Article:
“Our customers know they get more than our services,” he said. “They get a sustained relationship, a partnership with us, and that builds trust in our ability to respond to their future needs. They know about the extra mile we provide.”

As it happens, Trico tapped into a key part of my WISER customer experience methodology – the W stands for Witty. When brands communicate with customers, it’s an opportunity to create an experience, and that can mean just to put a smile on someone’s face.

Getting or repairing a roof is not exactly associated with fun, so adding some wit to the experience is an especially smart way to show some brand personality – and potentially build a better experience.

The Roofing Industry Continues To Grow

With most homeowners needing a new roof installed only every 12-25 years – which can make it hard to find repeat customers – and more than 250,000 roofing contractors in the United States – the roofing market is saturated and highly competitive.

Yet the industry will grow from $200 billion in 2023 to $343 billion by 2033, fueled by increases in renovations and repairs as buildings age, and the increasing prevalence of damage from extreme weather, which causes property owners to invest in upgrades.

Among the key trends: the growing popularity of roofs with energy efficient properties, such as reflective coatings and so-called green roofs, along with smart roofing systems and other technological advances.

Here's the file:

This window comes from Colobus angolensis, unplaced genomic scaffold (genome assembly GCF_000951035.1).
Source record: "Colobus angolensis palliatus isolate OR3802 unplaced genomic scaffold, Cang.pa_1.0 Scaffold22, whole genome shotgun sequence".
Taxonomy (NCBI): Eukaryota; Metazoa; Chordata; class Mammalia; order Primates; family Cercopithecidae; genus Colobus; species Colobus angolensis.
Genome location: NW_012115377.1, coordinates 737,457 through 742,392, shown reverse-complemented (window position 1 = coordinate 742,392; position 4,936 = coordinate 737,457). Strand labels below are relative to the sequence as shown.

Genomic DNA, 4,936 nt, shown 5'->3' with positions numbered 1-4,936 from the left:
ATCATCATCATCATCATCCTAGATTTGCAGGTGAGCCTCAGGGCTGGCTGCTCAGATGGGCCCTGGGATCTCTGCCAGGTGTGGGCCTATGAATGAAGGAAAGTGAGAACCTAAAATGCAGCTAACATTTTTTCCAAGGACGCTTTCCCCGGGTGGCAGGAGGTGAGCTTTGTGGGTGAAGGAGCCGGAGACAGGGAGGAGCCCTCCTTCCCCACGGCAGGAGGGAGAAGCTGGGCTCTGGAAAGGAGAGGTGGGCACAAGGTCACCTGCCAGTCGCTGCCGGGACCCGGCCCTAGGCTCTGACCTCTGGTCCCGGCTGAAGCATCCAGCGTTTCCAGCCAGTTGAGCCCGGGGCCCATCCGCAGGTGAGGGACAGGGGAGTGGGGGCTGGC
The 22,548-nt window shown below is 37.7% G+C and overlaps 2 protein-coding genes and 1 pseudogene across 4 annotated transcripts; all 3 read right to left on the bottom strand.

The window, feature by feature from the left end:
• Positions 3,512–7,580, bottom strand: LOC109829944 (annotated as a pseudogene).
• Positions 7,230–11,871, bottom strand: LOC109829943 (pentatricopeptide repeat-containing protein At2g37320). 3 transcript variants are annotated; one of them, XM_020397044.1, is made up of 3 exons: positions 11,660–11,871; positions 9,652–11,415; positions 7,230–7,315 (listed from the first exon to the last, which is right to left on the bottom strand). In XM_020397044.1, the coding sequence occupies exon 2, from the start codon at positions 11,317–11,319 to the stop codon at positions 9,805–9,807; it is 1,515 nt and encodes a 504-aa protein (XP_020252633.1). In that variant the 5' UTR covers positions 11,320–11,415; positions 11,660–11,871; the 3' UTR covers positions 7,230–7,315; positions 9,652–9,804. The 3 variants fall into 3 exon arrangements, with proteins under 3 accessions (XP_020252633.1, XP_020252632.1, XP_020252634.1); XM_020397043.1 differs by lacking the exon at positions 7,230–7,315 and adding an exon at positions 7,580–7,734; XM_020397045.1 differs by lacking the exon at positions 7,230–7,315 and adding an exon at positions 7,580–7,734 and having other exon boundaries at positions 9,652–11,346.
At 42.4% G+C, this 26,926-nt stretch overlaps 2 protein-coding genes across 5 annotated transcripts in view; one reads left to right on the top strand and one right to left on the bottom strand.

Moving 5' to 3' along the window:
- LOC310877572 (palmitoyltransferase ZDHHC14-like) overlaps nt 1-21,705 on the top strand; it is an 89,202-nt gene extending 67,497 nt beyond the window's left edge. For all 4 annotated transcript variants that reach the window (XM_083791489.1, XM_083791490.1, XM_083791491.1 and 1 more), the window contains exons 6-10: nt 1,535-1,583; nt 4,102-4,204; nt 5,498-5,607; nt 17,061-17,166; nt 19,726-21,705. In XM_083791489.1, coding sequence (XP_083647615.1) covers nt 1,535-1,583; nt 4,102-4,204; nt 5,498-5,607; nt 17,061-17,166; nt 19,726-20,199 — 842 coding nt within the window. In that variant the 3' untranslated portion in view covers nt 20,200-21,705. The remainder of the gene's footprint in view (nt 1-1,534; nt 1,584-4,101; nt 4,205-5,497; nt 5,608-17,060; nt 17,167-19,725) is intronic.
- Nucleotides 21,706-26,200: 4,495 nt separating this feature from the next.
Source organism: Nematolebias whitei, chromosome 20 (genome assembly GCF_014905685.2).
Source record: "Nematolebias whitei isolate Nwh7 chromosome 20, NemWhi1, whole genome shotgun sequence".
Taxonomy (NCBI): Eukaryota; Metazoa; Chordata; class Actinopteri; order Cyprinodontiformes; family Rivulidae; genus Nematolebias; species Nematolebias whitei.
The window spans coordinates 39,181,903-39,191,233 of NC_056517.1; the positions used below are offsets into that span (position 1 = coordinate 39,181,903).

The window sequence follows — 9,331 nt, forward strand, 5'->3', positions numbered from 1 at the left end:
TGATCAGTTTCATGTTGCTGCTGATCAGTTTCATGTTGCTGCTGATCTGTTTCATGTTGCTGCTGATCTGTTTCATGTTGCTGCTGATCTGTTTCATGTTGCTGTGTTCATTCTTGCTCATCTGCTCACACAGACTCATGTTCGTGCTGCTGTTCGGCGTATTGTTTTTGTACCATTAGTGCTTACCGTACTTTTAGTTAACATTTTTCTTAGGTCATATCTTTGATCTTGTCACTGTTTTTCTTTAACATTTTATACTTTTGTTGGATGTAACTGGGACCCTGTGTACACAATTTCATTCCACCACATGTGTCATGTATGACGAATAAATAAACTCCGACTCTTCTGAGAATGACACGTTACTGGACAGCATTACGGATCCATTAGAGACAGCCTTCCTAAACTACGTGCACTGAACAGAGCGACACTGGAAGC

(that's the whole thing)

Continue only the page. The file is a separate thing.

Examples of Customer Experience In The Roofing Industry

Roofers and roofing companies are increasingly using social media to connect with customers and enhance their experience.

Dmitry Lipinskiy, for one, is a roofing expert and entrepreneur who runs Roofing Insights, a YouTube channel with 122,000 subscribers.

While he focuses on product reviews, industry news, and roofing tips, he also uses irreverent humor, such as when he gained some negative comments – but a lot of attention – by filming himself doing a hand stand on a roof.

One roofing marketing site shared a list of suggested funny quotes for roofers to use on their social media pages to attract customers.

Among the entries: “How did the roofer get such a good review? He nailed it!”

“What do you call a newly divorced roofer? Shingle and ready to mingle.”

And: “Don’t worry, it’s probably over your head.”

Sometimes, though, it’s a traditionally memorable customer experience that wins out.

TEMA Roofing Services in Ohio and Pennsylvania, for one, is a family-owned business that takes the term so literally it features a large photo of its top officials, and their children, at the top of its website.

TEMA builds what it calls a seamless experience through regular interactions with customers and educating them with data-driven roofing assessment tools, “to fill a gap in customer centric service within the commercial roofing industry.”

“If you’re looking for a sales-focused, transactional relationship, TEMA may not be the company for you,” the firm says.

Image by freepik. This is part of a series of industry articles featuring customer experience examples that any company can use. 

Related:

Why Extraordinary Experiences Don’t Have To Be Expensive or Complicated

The Future of the Sales Experience: From Transactions to Relationships